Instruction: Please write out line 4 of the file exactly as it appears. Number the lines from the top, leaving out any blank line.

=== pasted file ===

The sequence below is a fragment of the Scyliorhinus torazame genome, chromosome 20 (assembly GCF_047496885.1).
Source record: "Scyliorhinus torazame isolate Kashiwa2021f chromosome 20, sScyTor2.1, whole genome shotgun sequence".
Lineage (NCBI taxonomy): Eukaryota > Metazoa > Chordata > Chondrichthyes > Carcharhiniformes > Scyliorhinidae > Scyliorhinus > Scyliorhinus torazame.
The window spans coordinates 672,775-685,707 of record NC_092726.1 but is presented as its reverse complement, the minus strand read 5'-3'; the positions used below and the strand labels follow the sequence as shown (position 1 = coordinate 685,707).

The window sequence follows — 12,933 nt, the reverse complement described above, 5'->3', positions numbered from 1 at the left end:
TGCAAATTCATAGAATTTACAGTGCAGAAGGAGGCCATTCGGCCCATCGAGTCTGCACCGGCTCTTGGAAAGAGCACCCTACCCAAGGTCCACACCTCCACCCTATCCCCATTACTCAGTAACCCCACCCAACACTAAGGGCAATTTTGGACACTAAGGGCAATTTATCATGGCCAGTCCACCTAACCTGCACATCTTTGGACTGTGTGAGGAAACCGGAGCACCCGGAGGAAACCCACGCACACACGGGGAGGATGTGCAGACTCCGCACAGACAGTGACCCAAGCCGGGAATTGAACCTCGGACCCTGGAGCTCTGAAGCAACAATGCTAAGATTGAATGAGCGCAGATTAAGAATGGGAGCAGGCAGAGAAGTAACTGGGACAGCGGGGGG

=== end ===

The window spans coordinates 672,775-685,707 of record NC_092726.1 but is presented as its reverse complement, the minus strand read 5'-3'; the positions used below and the strand labels follow the sequence as shown (position 1 = coordinate 685,707).